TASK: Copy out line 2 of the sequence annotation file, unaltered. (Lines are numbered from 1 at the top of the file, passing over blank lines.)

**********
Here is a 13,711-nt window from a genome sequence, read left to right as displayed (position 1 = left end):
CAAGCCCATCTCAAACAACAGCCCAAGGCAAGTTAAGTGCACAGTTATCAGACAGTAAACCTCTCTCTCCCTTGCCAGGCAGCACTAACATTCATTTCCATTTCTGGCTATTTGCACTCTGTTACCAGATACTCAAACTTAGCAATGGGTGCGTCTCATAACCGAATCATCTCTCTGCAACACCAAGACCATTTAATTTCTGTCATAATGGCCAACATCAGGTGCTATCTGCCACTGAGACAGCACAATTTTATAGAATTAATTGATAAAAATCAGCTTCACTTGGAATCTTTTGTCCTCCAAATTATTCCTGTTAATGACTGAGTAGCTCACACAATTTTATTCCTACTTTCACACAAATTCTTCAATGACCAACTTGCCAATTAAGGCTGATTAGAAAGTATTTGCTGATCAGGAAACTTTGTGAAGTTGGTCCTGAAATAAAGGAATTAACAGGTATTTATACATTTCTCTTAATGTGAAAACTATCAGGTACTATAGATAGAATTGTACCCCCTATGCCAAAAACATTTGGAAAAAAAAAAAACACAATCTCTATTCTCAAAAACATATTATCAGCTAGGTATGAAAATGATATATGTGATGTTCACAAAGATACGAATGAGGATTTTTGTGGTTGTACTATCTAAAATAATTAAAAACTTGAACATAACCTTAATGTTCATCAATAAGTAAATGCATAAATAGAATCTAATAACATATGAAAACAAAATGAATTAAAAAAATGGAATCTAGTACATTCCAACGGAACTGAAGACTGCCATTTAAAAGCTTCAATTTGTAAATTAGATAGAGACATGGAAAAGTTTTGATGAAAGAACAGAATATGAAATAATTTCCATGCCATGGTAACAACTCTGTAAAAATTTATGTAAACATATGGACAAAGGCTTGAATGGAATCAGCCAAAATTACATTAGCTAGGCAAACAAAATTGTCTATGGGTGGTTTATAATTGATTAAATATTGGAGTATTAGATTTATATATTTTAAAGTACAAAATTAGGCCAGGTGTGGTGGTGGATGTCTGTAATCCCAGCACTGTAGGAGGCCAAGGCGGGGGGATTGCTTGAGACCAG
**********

CAAGCCCATCTCAAACAACAGCCCAAGGCAAGTTAAGTGCACAGTTATCAGACAGTAAACCTCTCTCTCCCTTGCCAGGCAGCACTAACATTCATTTCCATTTCTGGCTATTTGCACTCTGTTACCAGATACTCAAACTTAGCAATGGGTGCGTCTCATAACCGAATCATCTCTCTGCAACACCAAGACCATTTAATTTCTGTCATAATGGCCAACATCAGGTGCTATCTGCCACTGAGACAGCACAATTTTATAGAATTAATTGATAAAAATCAGCTTCACTTGGAATCTTTTGTCCTCCAAATTATTCCTGTTAATGACTGAGTAGCTCACACAATTTTATTCCTACTTTCACACAAATTCTTCAATGACCAACTTGCCAATTAAGGCTGATTAGAAAGTATTTGCTGATCAGGAAACTTTGTGAAGTTGGTCCTGAAATAAAGGAATTAACAGGTATTTATACATTTCTCTTAATGTGAAAACTATCAGGTACTATAGATAGAATTGTACCCCCTATGCCAAAAACATTTGGAAAAAAAAAAAACACAATCTCTATTCTCAAAAACATATTATCAGCTAGGTATGAAAATGATATATGTGATGTTCACAAAGATACGAATGAGGATTTTTGTGGTTGTACTATCTAAAATAATTAAAAACTTGAACATAACCTTAATGTTCATCAATAAGTAAATGCATAAATAGAATCTAATAACATATGAAAACAAAATGAATTAAAAAAATGGAATCTAGTACATTCCAACGGAACTGAAGACTGCCATTTAAAAGCTTCAATTTGTAAATTAGATAGAGACATGGAAAAGTTTTGATGAAAGAACAGAATATGAAATAATTTCCATGCCATGGTAACAACTCTGTAAAAATTTATGTAAACATATGGACAAAGGCTTGAATGGAATCAGCCAAAATTACATTAGCTAGGCAAACAAAATTGTCTATGGGTGGTTTATAATTGATTAAATATTGGAGTATTAGATTTATATATTTTAAAGTACAAAATTAGGCCAGGTGTGGTGGTGGATGTCTGTAATCCCAGCACTGTAGGAGGCCAAGGCGGGGGGATTGCTTGAGACCAG